(JF): We didn’t shoot things in order and filmed in different blocks. Pierce can get really angry which is great. We had a fight scene in the movie and it was really intense where we had a few accidental slaps across the face. It was like playing Golden Eye on Nintendo 64. We would talk about it a lot on set and to the point where we couldn’t talk about it anymore. I had a few really good hits to the face from Pierce and it was fun taking the opportunity to not fake these fight scenes. I’ve watched the film a few times and it’s pretty brutal. I’ve gave myself a black eye while filming and the last few days of shooting, I had to wear a lot of makeup to cover my black eye. I learned a lot while making I.T., I worked with great people, and brought as much as I could to the character. So far, I haven’t done anything obnoxious to actors/actresses for them to be rude to me, but only time will tell. HAHAHAHA

(CP): Do you have any upcoming projects in the works that we should be on the lookout for?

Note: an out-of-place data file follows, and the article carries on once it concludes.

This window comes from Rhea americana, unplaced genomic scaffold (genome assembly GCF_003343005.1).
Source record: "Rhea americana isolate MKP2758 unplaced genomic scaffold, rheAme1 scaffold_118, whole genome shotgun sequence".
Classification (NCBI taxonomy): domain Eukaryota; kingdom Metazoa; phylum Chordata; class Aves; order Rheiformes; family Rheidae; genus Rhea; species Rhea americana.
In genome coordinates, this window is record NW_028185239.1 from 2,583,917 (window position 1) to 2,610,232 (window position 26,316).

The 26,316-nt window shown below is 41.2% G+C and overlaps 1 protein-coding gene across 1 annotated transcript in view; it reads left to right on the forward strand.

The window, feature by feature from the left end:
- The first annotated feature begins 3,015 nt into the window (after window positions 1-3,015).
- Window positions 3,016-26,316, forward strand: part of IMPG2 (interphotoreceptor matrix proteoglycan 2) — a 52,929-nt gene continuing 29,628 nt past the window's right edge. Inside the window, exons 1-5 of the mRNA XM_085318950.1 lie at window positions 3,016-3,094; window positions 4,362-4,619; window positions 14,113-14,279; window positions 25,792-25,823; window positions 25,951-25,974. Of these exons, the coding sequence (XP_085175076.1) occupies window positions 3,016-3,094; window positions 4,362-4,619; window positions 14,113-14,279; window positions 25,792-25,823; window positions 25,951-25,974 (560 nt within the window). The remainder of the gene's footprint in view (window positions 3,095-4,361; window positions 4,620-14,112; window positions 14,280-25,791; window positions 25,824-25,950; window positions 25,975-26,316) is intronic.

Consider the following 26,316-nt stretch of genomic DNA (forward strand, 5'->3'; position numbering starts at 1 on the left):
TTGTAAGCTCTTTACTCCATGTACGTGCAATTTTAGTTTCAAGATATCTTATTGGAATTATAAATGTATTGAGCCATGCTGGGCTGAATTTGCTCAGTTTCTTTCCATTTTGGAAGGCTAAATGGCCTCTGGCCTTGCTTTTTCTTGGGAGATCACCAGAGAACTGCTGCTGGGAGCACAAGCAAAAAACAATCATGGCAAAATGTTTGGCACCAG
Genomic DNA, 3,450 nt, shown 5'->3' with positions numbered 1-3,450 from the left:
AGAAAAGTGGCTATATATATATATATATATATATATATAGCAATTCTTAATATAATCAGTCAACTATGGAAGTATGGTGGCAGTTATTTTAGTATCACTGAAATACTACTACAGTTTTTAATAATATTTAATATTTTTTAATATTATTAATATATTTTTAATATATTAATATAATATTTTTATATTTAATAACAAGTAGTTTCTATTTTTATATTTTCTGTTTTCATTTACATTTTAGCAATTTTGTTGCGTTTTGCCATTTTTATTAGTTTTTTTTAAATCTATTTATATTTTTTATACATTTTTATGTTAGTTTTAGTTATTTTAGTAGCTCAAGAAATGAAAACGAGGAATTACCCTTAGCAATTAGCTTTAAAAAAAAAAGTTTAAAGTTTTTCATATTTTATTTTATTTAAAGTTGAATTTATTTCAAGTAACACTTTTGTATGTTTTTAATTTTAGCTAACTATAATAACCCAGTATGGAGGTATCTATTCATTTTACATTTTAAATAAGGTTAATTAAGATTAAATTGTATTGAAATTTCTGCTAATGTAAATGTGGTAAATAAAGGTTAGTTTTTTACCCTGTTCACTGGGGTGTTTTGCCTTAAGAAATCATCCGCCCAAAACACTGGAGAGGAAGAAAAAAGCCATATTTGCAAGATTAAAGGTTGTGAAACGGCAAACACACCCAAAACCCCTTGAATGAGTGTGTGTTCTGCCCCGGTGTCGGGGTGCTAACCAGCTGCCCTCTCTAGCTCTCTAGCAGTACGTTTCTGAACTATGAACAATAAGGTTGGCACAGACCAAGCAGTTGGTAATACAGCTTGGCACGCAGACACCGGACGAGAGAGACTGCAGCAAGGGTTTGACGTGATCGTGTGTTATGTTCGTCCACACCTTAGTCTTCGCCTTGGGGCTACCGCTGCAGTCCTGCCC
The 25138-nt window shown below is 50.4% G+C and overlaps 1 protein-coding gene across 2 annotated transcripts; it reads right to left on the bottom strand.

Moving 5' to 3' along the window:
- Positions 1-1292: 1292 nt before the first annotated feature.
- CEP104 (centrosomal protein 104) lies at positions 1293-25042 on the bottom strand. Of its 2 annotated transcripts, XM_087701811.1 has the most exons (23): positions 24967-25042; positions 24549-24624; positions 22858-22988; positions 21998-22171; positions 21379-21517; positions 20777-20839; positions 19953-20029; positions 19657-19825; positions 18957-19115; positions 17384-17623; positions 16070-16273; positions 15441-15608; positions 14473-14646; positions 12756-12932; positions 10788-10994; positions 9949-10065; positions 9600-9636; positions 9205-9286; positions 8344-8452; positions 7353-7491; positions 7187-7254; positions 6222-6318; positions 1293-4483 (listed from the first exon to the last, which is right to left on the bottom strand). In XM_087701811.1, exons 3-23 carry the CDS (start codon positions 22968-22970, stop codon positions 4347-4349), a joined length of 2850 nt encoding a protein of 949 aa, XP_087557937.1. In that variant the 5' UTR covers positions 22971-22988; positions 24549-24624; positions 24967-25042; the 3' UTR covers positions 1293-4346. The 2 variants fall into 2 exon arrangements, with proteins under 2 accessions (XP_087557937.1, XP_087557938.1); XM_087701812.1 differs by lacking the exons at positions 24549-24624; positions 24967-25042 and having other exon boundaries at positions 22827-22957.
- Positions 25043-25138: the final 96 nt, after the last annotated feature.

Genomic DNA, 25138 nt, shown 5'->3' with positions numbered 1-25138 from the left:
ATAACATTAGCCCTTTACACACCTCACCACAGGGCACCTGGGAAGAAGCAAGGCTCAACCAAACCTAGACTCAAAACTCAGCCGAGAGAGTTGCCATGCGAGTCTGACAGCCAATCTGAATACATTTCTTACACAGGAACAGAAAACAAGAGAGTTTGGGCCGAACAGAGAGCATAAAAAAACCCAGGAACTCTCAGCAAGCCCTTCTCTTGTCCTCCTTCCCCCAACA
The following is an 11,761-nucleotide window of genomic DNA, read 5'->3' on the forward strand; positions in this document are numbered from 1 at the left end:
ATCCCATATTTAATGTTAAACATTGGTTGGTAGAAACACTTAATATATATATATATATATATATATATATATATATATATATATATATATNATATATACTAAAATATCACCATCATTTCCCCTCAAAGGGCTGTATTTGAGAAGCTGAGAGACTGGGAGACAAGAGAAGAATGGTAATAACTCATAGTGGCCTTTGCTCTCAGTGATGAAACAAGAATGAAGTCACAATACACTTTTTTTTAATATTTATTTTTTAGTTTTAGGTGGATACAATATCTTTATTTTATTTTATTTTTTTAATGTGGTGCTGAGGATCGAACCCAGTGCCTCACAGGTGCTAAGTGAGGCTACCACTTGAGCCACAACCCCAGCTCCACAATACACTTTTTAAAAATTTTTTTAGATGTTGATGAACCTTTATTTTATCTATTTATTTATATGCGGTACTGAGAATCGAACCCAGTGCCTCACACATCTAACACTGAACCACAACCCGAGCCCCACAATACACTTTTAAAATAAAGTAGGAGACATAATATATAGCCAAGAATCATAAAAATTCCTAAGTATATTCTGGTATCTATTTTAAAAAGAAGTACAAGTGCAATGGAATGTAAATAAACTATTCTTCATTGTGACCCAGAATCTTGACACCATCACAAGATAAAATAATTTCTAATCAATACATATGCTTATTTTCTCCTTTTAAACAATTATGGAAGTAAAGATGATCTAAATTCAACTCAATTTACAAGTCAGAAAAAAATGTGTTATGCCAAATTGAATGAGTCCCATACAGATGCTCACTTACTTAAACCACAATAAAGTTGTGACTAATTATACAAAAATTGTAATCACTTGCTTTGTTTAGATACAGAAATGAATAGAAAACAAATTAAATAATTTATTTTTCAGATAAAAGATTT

(JF): I have a few films in post production and some that haven’t actualized yet. I have been in touch with film-makers and looking forward to more upcoming work. I don’t have a social media presence and try to get an audience through my performances in film. I’d rather not get involved in the social media world and I look up to actors that do the same thing.  I want to remember them from a specific movie instead of what they are doing in their personal lives. I am just about the work and the collaboration with people in this industry. I am really excited to see what opportunities are in the future after making this film! I guess everyone will have to wait to see my work because I have to wait.

Special thanks to James Frecheville for taking the time to sit down with Cinephellas. We’re really excited about the release of I.T. as well as his upcoming projects! I.T. hit theaters on September 23rd and is available on VOD.